Capricorn Clubbin' | News | Phoenix | Phoenix New Times | The Leading Independent News Source in Phoenix, Arizona

Capricorn Clubbin'

One of the most popular cats on the FM dial locally is Power 92.3's JX3, who keeps things fresh and fantabulous weeknights from 7 to 10 p.m. on the Valley's No. 1 hip-hop station. That is, there's always something different going down on his show, whether it's Suns stud Amaré...
Share this:
One of the most popular cats on the FM dial locally is Power 92.3's JX3, who keeps things fresh and fantabulous weeknights from 7 to 10 p.m. on the Valley's No. 1 hip-hop station. That is, there's always something different going down on his show, whether it's Suns stud Amaré Stoudemire stoppin' by for a visit, battles between up-and-coming rhymers, his spotlight on future flavas and local artists, or just him, actin' a fool.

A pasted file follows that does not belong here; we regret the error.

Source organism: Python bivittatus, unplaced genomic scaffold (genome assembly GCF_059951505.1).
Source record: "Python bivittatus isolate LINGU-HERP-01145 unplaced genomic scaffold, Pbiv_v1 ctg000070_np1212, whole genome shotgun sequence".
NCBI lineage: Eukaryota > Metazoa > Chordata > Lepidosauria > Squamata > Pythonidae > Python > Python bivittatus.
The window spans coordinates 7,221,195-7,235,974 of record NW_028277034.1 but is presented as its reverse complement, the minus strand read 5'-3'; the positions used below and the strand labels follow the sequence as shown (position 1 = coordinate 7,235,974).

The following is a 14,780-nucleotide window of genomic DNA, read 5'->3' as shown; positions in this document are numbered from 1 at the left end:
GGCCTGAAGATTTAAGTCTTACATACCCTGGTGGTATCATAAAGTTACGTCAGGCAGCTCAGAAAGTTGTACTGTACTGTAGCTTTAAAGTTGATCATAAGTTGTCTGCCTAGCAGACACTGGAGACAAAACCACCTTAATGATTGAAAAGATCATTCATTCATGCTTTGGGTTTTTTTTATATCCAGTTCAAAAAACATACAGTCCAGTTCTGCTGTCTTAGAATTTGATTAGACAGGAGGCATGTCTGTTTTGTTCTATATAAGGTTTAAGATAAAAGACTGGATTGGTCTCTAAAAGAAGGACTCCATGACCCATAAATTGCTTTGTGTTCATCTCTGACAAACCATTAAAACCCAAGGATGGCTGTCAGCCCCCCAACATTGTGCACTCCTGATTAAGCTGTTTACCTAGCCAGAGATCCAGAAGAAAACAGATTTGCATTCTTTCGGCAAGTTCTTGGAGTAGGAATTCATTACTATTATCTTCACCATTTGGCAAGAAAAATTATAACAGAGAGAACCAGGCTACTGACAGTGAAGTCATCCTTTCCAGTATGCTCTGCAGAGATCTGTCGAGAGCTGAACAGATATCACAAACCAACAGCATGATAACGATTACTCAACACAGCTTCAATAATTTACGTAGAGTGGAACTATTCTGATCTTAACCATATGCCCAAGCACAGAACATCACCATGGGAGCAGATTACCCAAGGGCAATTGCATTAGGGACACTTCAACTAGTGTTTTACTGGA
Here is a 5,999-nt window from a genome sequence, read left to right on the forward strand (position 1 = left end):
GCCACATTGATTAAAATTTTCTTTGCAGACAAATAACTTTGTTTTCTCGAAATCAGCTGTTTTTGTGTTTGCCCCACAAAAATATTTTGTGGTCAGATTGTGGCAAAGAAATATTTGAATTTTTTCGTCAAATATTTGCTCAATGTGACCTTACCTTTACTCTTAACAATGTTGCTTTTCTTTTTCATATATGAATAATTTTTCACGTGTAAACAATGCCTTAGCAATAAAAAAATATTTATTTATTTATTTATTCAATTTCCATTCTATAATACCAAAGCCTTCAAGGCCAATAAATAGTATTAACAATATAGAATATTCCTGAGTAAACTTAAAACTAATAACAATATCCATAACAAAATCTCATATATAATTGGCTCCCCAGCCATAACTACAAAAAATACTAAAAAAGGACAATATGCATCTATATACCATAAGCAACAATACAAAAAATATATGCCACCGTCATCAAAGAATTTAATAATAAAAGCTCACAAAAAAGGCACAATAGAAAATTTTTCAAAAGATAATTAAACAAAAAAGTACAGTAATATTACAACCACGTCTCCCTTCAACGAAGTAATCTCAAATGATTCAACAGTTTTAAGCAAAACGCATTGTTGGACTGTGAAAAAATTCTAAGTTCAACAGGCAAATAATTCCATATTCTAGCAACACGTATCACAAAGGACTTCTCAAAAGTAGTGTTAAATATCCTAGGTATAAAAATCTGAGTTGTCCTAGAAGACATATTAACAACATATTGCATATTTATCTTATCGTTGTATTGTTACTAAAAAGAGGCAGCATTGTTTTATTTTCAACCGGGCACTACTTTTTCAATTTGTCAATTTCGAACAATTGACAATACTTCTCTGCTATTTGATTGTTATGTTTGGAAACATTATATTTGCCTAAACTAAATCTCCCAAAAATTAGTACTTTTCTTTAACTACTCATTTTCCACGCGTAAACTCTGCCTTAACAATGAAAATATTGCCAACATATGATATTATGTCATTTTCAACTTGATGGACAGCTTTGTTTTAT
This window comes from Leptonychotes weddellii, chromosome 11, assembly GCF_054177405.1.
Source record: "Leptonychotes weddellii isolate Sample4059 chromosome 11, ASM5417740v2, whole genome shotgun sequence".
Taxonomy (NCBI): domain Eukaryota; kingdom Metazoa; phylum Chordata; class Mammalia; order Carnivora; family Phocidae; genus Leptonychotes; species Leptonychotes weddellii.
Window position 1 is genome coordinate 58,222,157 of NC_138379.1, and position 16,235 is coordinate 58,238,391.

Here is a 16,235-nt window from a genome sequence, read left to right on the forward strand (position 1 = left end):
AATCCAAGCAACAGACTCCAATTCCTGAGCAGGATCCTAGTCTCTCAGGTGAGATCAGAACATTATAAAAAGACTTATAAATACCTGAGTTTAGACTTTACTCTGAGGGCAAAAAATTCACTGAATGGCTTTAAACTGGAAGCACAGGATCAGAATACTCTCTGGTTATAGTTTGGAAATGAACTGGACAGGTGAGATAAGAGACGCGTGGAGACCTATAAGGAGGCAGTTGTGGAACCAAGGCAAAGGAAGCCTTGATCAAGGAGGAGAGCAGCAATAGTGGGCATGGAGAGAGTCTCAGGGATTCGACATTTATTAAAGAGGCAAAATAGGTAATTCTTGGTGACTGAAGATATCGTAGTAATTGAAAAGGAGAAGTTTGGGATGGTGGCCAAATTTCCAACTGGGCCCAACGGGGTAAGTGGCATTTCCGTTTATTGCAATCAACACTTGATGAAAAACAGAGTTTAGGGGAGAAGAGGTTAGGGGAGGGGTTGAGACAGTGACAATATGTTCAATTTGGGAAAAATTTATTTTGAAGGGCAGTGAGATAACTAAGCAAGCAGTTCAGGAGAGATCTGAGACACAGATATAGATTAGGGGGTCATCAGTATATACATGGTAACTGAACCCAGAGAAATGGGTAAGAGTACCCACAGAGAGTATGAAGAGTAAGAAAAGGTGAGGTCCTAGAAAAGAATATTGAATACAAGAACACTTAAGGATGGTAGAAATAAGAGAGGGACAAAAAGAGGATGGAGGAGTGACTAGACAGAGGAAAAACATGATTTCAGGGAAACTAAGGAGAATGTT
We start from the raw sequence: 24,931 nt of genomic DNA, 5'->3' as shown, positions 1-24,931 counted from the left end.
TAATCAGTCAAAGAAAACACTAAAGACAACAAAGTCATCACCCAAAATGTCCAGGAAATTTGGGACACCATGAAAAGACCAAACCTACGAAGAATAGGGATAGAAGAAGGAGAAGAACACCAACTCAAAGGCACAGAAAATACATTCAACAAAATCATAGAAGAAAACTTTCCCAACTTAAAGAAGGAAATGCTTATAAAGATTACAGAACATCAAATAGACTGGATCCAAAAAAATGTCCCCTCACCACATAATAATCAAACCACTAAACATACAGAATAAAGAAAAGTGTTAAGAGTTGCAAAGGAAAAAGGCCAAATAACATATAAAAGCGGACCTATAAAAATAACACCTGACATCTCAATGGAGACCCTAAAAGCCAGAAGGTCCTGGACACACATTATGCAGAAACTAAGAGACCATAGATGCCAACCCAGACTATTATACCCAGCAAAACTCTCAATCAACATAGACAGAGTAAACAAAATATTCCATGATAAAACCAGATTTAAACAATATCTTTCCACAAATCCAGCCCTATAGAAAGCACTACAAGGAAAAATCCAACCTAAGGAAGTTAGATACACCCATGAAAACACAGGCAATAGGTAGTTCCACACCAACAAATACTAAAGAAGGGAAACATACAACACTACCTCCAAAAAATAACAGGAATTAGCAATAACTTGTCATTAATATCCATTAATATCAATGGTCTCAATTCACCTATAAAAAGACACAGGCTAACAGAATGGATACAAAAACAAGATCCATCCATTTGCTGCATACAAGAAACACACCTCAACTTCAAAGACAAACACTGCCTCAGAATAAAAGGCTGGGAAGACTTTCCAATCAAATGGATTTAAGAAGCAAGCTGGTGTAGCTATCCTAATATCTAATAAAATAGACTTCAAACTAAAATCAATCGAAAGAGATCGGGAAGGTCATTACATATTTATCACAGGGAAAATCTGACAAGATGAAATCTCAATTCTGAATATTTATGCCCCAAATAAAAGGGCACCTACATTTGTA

So when the booful Vivian Ware at, the party people behind many of the live-est events out there, invited Jett and myself to JX3's celebratory get-down at the Hard Rock Cafe in honor of his 28th year on the planet, you know we weren't gonna be staying home playin' GTA: San Andreas. We'd never graced the Hard Rock, and this seemed like the perfect opportunity. Moreover, JX3's bash would in effect be a preview of his regular Saturday night gig as the club MC, beginning this week.

Anyway, when the switch-hittin' JoJo and I hit the club about a quarter to 11 p.m., it's filling up with an assortment of regular clubgoers, as well as friends and fans of JX3, whose real name, by the way, is Jarard Just'on Johnson. Security is tight at the door, with ladies' purses getting checked and fellas getting the wand. But that's cool, as the airport treatment makes it less likely there'll be any thuggery in da club.